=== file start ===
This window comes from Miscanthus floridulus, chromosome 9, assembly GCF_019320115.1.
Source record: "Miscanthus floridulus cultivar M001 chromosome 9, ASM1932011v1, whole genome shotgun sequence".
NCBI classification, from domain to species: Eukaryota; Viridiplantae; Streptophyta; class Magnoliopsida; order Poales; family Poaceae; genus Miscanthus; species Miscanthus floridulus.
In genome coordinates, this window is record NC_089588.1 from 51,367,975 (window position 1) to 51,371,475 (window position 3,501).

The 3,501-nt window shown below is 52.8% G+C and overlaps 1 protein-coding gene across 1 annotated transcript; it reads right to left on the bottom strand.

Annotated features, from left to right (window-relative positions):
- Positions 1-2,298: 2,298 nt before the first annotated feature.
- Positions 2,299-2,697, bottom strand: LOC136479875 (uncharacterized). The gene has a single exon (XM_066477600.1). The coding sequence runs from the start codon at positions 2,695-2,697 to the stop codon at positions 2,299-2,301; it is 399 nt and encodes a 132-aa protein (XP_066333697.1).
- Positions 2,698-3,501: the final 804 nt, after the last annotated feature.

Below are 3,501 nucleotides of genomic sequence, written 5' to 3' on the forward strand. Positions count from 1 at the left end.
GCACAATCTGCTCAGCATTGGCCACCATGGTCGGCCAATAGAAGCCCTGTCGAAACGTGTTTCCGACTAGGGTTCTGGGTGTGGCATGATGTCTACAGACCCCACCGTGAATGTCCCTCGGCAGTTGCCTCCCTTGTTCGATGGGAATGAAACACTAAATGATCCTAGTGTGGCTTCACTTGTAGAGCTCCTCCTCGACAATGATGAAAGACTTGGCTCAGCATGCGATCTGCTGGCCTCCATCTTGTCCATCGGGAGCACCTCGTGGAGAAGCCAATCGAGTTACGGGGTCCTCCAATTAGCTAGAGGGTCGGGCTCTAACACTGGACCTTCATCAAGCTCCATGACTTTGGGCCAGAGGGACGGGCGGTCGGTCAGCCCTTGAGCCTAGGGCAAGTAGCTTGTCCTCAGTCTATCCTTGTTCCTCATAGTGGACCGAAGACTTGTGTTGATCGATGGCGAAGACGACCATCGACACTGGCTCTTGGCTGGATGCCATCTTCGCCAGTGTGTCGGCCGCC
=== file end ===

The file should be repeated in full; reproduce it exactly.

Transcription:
This window comes from Miscanthus floridulus, chromosome 9, assembly GCF_019320115.1.
Source record: "Miscanthus floridulus cultivar M001 chromosome 9, ASM1932011v1, whole genome shotgun sequence".
NCBI classification, from domain to species: Eukaryota; Viridiplantae; Streptophyta; class Magnoliopsida; order Poales; family Poaceae; genus Miscanthus; species Miscanthus floridulus.
In genome coordinates, this window is record NC_089588.1 from 51,367,975 (window position 1) to 51,371,475 (window position 3,501).

The 3,501-nt window shown below is 52.8% G+C and overlaps 1 protein-coding gene across 1 annotated transcript; it reads right to left on the bottom strand.

Annotated features, from left to right (window-relative positions):
- Positions 1-2,298: 2,298 nt before the first annotated feature.
- Positions 2,299-2,697, bottom strand: LOC136479875 (uncharacterized). The gene has a single exon (XM_066477600.1). The coding sequence runs from the start codon at positions 2,695-2,697 to the stop codon at positions 2,299-2,301; it is 399 nt and encodes a 132-aa protein (XP_066333697.1).
- Positions 2,698-3,501: the final 804 nt, after the last annotated feature.

Below are 3,501 nucleotides of genomic sequence, written 5' to 3' on the forward strand. Positions count from 1 at the left end.
GCACAATCTGCTCAGCATTGGCCACCATGGTCGGCCAATAGAAGCCCTGTCGAAACGTGTTTCCGACTAGGGTTCTGGGTGTGGCATGATGTCTACAGACCCCACCGTGAATGTCCCTCGGCAGTTGCCTCCCTTGTTCGATGGGAATGAAACACTAAATGATCCTAGTGTGGCTTCACTTGTAGAGCTCCTCCTCGACAATGATGAAAGACTTGGCTCAGCATGCGATCTGCTGGCCTCCATCTTGTCCATCGGGAGCACCTCGTGGAGAAGCCAATCGAGTTACGGGGTCCTCCAATTAGCTAGAGGGTCGGGCTCTAACACTGGACCTTCATCAAGCTCCATGACTTTGGGCCAGAGGGACGGGCGGTCGGTCAGCCCTTGAGCCTAGGGCAAGTAGCTTGTCCTCAGTCTATCCTTGTTCCTCATAGTGGACCGAAGACTTGTGTTGATCGATGGCGAAGACGACCATCGACACTGGCTCTTGGCTGGATGCCATCTTCGCCAGTGTGTCGGCCGCC